We are now living in a minute instant of time in a tiny segment of our galaxy, not to mention the universe, yet for most of us “Here-Now” (right here right now) is everything and the rest is of little interest. We have some interest in the past, which we cannot change, but virtually none in the future, which is what we are making right now.
While we eliminated constraints on our niche, we made no effort to replace them with controls devised by ourselves. This has resulted in an increasing—and in the last century, unsustainable—human impact on the planet.
Burgeoning Population and Resource Use
The U.S. Census Bureau estimates that 10,000 years ago, when some humans started to herd and domesticate plants and animals, the Earth’s human population was between 1 and 10 million.
When Christ was born, it had risen to between 170 and 400 million.
In 1712, when Watt invented the steam engine, there were between 610–660 million people.
In 1950 between 2,400 and 2,600 million.
In 2000 about 6,090 million.
And at the end of 2017 about 7,600 million.
There are almost four times as many people on Earth today than when I was born in 1926.
As per-capita levels of consumption, extraction, and pollution have been rising at higher rates than population, humanity’s impact on the earth today would be represented by a considerably more abrupt curve than the one on the graph above. A report produced by the International Resource Panel (IRP), part of the UN Environment Programme, says rising consumption, driven by a growing middle class, caused resource extraction to more than triple between 1970 and 2010. Today, with more people in many countries consuming more, extraction is undoubtedly continuing at a markedly higher rate. If you wish to see a video on human population growth, watch this video:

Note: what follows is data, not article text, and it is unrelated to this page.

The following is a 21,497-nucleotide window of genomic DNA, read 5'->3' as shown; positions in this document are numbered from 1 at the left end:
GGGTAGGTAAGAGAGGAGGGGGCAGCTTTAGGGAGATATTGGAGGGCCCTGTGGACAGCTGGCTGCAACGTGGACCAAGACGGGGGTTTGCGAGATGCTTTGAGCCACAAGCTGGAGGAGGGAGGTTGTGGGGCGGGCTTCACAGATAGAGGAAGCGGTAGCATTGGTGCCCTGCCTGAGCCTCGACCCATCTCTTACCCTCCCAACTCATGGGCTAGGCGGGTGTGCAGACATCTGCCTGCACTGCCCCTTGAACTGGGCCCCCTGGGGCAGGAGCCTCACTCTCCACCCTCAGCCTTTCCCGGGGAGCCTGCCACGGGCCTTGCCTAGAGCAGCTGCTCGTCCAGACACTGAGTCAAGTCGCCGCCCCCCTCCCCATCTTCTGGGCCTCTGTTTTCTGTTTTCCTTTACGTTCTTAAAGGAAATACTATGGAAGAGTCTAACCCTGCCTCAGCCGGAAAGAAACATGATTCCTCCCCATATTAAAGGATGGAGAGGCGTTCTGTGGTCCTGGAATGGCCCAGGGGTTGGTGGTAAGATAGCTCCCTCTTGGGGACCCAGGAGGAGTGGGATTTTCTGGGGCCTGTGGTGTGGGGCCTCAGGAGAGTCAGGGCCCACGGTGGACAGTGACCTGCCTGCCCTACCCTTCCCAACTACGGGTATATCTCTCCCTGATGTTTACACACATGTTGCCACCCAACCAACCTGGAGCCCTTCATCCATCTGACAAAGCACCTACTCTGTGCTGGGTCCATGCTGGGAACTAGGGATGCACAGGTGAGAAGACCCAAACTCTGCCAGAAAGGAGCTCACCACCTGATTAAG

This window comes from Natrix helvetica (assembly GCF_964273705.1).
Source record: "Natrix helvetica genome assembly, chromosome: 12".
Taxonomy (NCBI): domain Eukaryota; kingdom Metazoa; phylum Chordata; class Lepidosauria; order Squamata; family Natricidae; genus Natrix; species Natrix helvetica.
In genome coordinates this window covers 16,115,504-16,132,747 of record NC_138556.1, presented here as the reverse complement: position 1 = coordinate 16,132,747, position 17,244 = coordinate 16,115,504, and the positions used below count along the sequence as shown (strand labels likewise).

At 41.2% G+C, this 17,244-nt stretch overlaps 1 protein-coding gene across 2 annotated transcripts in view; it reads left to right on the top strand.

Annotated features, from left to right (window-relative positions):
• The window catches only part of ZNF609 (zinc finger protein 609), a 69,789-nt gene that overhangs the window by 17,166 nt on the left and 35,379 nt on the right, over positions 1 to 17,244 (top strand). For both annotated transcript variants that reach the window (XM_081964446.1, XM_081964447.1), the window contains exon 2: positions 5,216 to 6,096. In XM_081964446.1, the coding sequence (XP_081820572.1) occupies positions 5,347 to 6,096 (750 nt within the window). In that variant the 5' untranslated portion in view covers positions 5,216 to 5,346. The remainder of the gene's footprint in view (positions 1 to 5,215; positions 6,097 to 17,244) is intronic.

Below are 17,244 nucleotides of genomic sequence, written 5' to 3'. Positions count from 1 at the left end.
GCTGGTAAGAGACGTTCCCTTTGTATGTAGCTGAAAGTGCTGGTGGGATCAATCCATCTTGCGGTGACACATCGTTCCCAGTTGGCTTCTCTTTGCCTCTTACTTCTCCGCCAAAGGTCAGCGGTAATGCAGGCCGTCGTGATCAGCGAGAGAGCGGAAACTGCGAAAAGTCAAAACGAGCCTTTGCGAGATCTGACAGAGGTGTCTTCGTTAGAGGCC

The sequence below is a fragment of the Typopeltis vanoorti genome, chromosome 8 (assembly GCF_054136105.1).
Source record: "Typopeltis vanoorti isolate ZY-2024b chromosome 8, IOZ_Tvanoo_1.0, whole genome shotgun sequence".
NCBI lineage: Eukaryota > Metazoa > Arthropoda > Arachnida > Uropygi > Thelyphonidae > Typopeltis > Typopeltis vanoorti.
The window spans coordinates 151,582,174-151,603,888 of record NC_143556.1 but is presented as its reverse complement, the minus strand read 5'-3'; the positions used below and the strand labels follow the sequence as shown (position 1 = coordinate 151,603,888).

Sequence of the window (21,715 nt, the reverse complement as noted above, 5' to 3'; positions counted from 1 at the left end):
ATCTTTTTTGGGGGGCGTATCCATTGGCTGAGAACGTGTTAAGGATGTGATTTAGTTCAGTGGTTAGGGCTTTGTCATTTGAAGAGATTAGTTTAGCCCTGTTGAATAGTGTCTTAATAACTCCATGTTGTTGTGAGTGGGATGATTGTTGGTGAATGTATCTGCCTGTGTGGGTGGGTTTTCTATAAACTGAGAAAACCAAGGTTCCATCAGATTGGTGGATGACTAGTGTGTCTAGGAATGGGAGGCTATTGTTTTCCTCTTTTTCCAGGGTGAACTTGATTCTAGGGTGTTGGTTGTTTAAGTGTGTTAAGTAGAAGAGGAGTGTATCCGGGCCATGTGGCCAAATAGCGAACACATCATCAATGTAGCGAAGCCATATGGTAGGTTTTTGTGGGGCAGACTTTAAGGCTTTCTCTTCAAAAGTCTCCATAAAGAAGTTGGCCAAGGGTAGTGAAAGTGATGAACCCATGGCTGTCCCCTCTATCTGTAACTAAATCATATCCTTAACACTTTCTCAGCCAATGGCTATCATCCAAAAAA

For us alive today, reality is here-now. We give some thought to the past, although, as historical examples have shown, we learn too little from it, and give virtually no serious thought to the future beyond the next 10 years. Because we fail to see time on a larger scale, everything in the scene before us seems about the same as it was yesterday. But it is not. We don’t notice that today there are 232,000 more people on our planet than yesterday, 68,000 more acres of arable land have been seriously degraded or abandoned for agriculture; 35,000 more acres of forest have been obliterated ; desertification has claimed over 2.5 square miles more of land in China ; and water tables around the world have dropped further. While many Americans have heard such facts, few of us give them more than a fleeting thought, or grasp their significance.